The Carlsberg Group is planning to “accelerate” investment in marketing across the business in the second half of the year, after bumping up spend in the six months to 30 June 2022.
The group, which owns beer and alcohol brands such as Estrella, San Miguel and Somersby cider, as well as the Carlsberg brand, told investors in an earnings call today (17 August) that its marketing investment was up by 14% organically in the first half of 2022.
Despite challenges from inflation and the war in Ukraine, Carlsberg is far from the only drinks company to be betting on marketing to drive growth. Earlier this month, rival Heineken revealed it had upped marketing spend by 28.5% in the first half of 2022. Last month, AB InBev attributed its rising profits in the second quarter of this year partly to its own increased marketing spend.
Carlsberg’s revenue grew by 20.7% in the first half of the year to DKK 35.45bn (£4.01bn). Operating profit saw organic growth of 31.8% to DKK 6.42bn (£728m), while its operating margin improved by 170bp to 18.2%.
Volume, revenue and operating profit in H1 2022 were all ahead of figures from H1 2019, before the coronavirus pandemic began.Diageo attributes soaring profits to marketing spend boost and premiumisation strategy
The business’s CFO Heine Dalsgaard told investors these “strong financial results give us the capacity to accelerate our investments in our SAIL’27 strategic growth priorities”.
SAIL’27 is Carlsberg’s five-year strategy, which it announced in February of this year. The strategy sees it focus on five “strategic levers”: portfolio, geographies, execution, culture and funding.
In terms of its portfolio strategy, the business is looking to grow in its premium brands, alcohol-free brews, core beer and beyond-beer offering. CEO Cees ‘t Hart said the business had seen “good progress” on premium and alcohol-free beer in the first half of the year.
Premium beer brands Tuborg and Carlsberg saw 14% and 20% volume growths, respectively.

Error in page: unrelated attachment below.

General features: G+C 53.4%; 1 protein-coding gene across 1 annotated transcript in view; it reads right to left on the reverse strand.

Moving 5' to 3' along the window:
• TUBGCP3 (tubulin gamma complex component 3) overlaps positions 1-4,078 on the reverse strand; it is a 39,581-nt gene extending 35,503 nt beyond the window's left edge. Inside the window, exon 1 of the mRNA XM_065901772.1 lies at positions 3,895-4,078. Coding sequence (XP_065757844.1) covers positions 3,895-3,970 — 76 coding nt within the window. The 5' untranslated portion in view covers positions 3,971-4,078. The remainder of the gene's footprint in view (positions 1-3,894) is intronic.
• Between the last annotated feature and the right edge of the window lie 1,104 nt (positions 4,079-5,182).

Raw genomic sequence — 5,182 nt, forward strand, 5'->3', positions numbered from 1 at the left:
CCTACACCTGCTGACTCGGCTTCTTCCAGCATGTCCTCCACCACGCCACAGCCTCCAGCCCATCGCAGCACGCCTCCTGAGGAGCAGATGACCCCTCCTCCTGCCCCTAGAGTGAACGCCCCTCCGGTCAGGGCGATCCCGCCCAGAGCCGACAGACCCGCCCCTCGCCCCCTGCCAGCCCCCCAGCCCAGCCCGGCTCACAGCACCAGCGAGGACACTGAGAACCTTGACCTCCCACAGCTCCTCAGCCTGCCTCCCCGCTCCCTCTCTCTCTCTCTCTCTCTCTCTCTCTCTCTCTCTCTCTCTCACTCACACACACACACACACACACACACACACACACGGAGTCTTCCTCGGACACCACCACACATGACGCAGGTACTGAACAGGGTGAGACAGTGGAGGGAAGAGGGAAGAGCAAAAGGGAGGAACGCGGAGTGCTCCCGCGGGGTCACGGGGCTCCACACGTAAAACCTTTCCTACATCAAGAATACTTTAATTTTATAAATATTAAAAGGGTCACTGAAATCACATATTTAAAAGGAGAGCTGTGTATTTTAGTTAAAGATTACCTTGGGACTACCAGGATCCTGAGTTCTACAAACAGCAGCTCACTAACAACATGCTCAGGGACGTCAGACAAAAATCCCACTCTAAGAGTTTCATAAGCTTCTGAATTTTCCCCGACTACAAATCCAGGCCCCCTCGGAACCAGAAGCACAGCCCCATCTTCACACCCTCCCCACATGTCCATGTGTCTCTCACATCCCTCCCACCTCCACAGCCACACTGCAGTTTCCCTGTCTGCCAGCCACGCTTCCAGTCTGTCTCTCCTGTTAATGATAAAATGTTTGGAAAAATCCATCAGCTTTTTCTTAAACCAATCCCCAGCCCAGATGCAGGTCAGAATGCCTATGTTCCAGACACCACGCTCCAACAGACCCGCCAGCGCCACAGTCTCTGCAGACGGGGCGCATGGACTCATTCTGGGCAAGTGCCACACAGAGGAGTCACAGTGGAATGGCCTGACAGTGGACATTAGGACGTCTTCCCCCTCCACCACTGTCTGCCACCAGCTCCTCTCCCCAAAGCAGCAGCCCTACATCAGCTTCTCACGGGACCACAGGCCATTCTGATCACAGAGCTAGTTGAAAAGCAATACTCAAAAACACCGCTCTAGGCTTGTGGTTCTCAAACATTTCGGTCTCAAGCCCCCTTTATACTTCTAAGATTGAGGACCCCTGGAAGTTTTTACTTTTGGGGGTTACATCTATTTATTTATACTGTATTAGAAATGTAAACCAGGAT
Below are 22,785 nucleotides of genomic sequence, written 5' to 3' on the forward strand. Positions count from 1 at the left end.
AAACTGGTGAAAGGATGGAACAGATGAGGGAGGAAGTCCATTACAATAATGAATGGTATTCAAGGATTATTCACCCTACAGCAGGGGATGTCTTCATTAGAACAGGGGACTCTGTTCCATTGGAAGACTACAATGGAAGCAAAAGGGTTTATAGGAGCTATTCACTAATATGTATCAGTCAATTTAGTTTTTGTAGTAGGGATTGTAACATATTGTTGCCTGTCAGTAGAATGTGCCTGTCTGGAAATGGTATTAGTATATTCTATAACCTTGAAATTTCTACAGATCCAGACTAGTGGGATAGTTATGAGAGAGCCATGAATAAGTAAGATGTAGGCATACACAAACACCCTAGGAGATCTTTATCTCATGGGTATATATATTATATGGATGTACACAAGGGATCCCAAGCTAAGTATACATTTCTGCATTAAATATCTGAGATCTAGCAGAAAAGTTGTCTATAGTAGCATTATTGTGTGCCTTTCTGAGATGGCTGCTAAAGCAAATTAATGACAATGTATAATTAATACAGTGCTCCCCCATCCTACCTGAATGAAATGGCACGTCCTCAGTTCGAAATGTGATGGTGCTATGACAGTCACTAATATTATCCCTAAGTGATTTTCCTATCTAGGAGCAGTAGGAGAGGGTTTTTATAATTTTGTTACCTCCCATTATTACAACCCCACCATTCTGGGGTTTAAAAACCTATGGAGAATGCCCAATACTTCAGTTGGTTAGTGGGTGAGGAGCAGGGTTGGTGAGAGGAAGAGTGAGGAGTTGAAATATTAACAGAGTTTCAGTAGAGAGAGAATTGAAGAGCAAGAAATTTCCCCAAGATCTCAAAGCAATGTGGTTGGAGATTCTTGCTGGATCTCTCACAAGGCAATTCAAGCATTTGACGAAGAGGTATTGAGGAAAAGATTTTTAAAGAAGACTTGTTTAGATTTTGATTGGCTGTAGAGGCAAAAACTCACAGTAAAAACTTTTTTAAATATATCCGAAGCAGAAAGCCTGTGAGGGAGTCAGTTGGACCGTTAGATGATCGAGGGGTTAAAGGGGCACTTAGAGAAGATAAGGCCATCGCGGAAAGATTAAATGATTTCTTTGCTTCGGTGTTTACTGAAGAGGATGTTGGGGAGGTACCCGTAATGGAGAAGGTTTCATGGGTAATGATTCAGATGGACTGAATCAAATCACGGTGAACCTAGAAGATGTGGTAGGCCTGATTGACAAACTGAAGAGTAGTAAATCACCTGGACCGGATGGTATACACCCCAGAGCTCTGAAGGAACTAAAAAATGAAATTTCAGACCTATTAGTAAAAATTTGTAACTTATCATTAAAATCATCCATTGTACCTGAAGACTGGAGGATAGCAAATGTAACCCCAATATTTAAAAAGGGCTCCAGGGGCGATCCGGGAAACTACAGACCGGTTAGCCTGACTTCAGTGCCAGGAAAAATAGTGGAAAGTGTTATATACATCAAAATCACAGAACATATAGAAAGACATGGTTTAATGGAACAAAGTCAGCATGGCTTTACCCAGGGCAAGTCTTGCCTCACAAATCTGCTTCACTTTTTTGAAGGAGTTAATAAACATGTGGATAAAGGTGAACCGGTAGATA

Hart added that the business was “optimistic about driving premiumisation” through its online B2B platform ‘Carl’s Shop’. The B2B offering is now available in 11 markets across Carlsberg’s three regions. It saw 84% volume growth in H1, with the company reporting that data-driven recommendations are supporting its drive towards premiumisation.
SAIL’27 saw Carlsberg lay out its strategic priorities for each of the three regions it operates in. In Western Europe, it highlighted premiumisation and driving increased margins as its priorities. The UK was highlighted as one market with potential for particular growth.
As pubs continue to recover from the pandemic, the UK saw 20% on-trade volume growth “on the back of easy comps”. However, in the off-trade, there was a high single digit volume decline in the UK. The trend of strong post-pandemic on-trade growth and weaker off-trade growth is continued across many of Carlsberg’s market.Carlsberg shows how attitudes have changed since admitting it wasn’t the best beer in the world
The alcohol-free brews category saw its volume decline by 3% in the first half, which is partly explained by a weaker off-trade performance, as the business says the category performs better in this channel than in the on-trade. Alcohol-free brews also normally perform particularly well in Ukraine, says the business – excluding the country, the category saw 4% volume growth in the half.
To execute the priorities outlined in its SAIL’27 strategy, Carlsberg has committed to improving its capabilities. It highlighted digital marketing, e-commerce and data and analytics as areas that it wants to “ensure [its] competitiveness” in.
Facing an uncertain future
CFO Dalsgaard admitted that Carlsberg is expecting “weaker earnings progression” in the second half of the year.
“Increasing commodity and energy prices will have a higher impact on our cost of sales in the second half,” he said. “While we will increase prices across our markets, these price increases will time lag the input cost increases.”
In terms of consumer behaviour, he insisted that Carlsberg is only seeing “very limited change in purchasing patterns”. He added that the company didn’t expect to see a lot of downtrading for the rest of this financial year.
“Of course, we don’t know what 2023 will bring,” he said, admitting that there is a “risk” of downtrading and lower volumes.
The Carlsberg Group are well-prepared for this, the business maintains. Dalsgaard pointed to the resilience of the beer-category as well as the range of price-points among Carlsberg’s brands, meaning that if consumers do downtrade they can do it within the company’s portfolio.
“In this environment, we’ll continue to seek the right balance between mitigating the short-term challenges and investing in the long-term opportunities behind our SAIL’27 priorities to deliver on our ambitions for top- and bottom-line growth. Despite challenging market conditions, we’re staying the course,” said Hart.